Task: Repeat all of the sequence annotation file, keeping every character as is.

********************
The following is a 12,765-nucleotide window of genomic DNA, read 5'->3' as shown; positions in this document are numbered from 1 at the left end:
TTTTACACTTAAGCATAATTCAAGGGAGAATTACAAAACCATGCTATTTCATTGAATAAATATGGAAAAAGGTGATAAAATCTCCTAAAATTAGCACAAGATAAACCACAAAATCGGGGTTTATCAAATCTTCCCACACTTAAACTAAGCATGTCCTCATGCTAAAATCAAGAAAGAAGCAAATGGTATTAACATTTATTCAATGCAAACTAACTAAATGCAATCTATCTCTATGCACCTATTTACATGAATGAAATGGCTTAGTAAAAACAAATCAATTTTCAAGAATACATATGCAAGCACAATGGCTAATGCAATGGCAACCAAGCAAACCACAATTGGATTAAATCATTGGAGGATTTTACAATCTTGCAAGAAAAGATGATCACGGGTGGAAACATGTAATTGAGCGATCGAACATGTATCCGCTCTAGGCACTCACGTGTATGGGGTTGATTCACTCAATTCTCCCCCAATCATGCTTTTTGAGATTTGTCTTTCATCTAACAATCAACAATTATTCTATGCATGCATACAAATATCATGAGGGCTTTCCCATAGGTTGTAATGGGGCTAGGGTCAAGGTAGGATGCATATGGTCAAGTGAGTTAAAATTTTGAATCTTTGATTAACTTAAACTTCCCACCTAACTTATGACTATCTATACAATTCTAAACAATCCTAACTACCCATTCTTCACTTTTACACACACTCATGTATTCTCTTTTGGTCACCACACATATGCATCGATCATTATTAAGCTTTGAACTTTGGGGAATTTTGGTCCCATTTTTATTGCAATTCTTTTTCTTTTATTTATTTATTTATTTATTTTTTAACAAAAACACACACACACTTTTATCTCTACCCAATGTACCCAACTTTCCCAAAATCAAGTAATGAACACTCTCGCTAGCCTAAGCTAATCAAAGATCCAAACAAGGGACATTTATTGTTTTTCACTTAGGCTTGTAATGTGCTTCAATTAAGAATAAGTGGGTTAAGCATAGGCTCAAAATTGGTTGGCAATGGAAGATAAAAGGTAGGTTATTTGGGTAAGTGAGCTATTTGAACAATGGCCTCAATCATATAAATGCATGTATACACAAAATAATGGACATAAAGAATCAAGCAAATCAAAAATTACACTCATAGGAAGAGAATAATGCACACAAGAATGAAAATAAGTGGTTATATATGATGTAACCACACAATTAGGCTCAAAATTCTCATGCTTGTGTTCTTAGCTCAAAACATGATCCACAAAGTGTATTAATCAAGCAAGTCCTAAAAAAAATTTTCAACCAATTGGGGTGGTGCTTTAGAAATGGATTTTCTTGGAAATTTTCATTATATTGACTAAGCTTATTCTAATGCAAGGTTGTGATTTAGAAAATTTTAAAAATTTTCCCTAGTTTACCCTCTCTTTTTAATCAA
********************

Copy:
The following is a 12,765-nucleotide window of genomic DNA, read 5'->3' as shown; positions in this document are numbered from 1 at the left end:
TTTTACACTTAAGCATAATTCAAGGGAGAATTACAAAACCATGCTATTTCATTGAATAAATATGGAAAAAGGTGATAAAATCTCCTAAAATTAGCACAAGATAAACCACAAAATCGGGGTTTATCAAATCTTCCCACACTTAAACTAAGCATGTCCTCATGCTAAAATCAAGAAAGAAGCAAATGGTATTAACATTTATTCAATGCAAACTAACTAAATGCAATCTATCTCTATGCACCTATTTACATGAATGAAATGGCTTAGTAAAAACAAATCAATTTTCAAGAATACATATGCAAGCACAATGGCTAATGCAATGGCAACCAAGCAAACCACAATTGGATTAAATCATTGGAGGATTTTACAATCTTGCAAGAAAAGATGATCACGGGTGGAAACATGTAATTGAGCGATCGAACATGTATCCGCTCTAGGCACTCACGTGTATGGGGTTGATTCACTCAATTCTCCCCCAATCATGCTTTTTGAGATTTGTCTTTCATCTAACAATCAACAATTATTCTATGCATGCATACAAATATCATGAGGGCTTTCCCATAGGTTGTAATGGGGCTAGGGTCAAGGTAGGATGCATATGGTCAAGTGAGTTAAAATTTTGAATCTTTGATTAACTTAAACTTCCCACCTAACTTATGACTATCTATACAATTCTAAACAATCCTAACTACCCATTCTTCACTTTTACACACACTCATGTATTCTCTTTTGGTCACCACACATATGCATCGATCATTATTAAGCTTTGAACTTTGGGGAATTTTGGTCCCATTTTTATTGCAATTCTTTTTCTTTTATTTATTTATTTATTTATTTTTTAACAAAAACACACACACACTTTTATCTCTACCCAATGTACCCAACTTTCCCAAAATCAAGTAATGAACACTCTCGCTAGCCTAAGCTAATCAAAGATCCAAACAAGGGACATTTATTGTTTTTCACTTAGGCTTGTAATGTGCTTCAATTAAGAATAAGTGGGTTAAGCATAGGCTCAAAATTGGTTGGCAATGGAAGATAAAAGGTAGGTTATTTGGGTAAGTGAGCTATTTGAACAATGGCCTCAATCATATAAATGCATGTATACACAAAATAATGGACATAAAGAATCAAGCAAATCAAAAATTACACTCATAGGAAGAGAATAATGCACACAAGAATGAAAATAAGTGGTTATATATGATGTAACCACACAATTAGGCTCAAAATTCTCATGCTTGTGTTCTTAGCTCAAAACATGATCCACAAAGTGTATTAATCAAGCAAGTCCTAAAAAAAATTTTCAACCAATTGGGGTGGTGCTTTAGAAATGGATTTTCTTGGAAATTTTCATTATATTGACTAAGCTTATTCTAATGCAAGGTTGTGATTTAGAAAATTTTAAAAATTTTCCCTAGTTTACCCTCTCTTTTTAATCAA